This past week, our village, the Hamptons community, and, indeed, the entire English-speaking world lost a most valued and cherished member: Sir Harold Evans, knighted in 2004 by Queen Elizabeth for his excellence in investigative journalism and, in particular, for his work as the longtime editor of the Sunday Times of London. Not content to rest on his laurels, he then excelled in a second career as the head of Random House Publishing and, more recently, as a highly successful writer of historical texts across a broad spectrum of subject matter.
I first met Harry roughly 20 years ago, when he and his wife, Tina Brown, came to my home to interview for membership in my beach club in Quogue. Our friendship developed over the years; however, the true measure of our relationship began 10 years ago as I was going through one of the most challenging periods of my life.
We are all familiar with the old maxim that “When things are going well in your life” — as they had been for me for a very long time — “everybody loves you and wants to be your friend. But when times become difficult, only true friends remain by your side.” Harry was indeed that true friend.
With time on my hands, I made a commitment to finally tell the unique story of my time on active duty as an Army officer during the Vietnam War. I set pencil to paper and fingers to keyboard and eventually completed a very rough first draft, which I mailed off to Harry.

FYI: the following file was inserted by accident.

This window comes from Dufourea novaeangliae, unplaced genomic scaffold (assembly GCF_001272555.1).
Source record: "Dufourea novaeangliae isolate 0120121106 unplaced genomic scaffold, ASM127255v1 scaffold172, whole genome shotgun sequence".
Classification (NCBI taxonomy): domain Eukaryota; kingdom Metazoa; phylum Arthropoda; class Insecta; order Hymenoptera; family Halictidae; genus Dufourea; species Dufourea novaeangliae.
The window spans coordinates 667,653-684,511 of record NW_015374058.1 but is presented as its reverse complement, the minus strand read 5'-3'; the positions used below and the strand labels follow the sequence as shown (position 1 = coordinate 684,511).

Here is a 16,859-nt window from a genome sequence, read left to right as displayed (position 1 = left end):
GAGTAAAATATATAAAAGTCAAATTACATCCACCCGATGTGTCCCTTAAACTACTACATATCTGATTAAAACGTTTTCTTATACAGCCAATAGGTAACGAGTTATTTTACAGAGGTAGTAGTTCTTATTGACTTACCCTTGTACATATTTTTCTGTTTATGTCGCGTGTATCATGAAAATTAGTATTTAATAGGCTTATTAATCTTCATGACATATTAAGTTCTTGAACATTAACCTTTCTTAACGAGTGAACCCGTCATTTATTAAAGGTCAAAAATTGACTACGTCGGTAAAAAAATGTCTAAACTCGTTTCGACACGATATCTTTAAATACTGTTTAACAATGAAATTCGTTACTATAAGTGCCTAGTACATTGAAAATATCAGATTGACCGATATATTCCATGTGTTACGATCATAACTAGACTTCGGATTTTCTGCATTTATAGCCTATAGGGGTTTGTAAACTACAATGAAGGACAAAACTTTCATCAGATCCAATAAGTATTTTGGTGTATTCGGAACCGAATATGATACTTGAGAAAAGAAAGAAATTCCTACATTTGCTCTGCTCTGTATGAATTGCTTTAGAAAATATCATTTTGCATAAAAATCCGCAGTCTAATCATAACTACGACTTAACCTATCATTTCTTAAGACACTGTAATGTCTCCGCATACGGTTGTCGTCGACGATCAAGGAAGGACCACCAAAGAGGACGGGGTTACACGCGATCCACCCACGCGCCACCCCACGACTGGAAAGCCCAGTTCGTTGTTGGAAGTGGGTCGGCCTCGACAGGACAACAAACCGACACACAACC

In all honesty, since our friendship was just a step beyond casual at that time, I had little hope of hearing back from him. After all, he was busy writing his own books, plus offering ongoing commentary in various publications.
Imagine my surprise when I received his handwritten point-by-point criticism. Clearly, he was not about to forward my draft for immediate publication; however, his points were spot on and invaluable.
The saving grace for me came in his last notation, words that I will always remember: “That said, you have a rare gift of narrative. Go for it!” And I did, publishing my book this past year.
In truth, that encouragement from someone of his stature is only surpassed in my lifetime by the words uttered to me in 1965 by Dr. Martin Luther King Jr. during a brief meeting in Frogmore, South Carolina: “I have heard wonderful things about your work with my people in their time of great need, and I appreciate it. Thank you for caring.”
Thank you, Harry, for caring about me in my time of great need. May you rest in peace.
Mr. Motz is the author of “Taps: The Silent Victims of the Vietnam War: The Families Left Behind” — Ed.
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One fine body…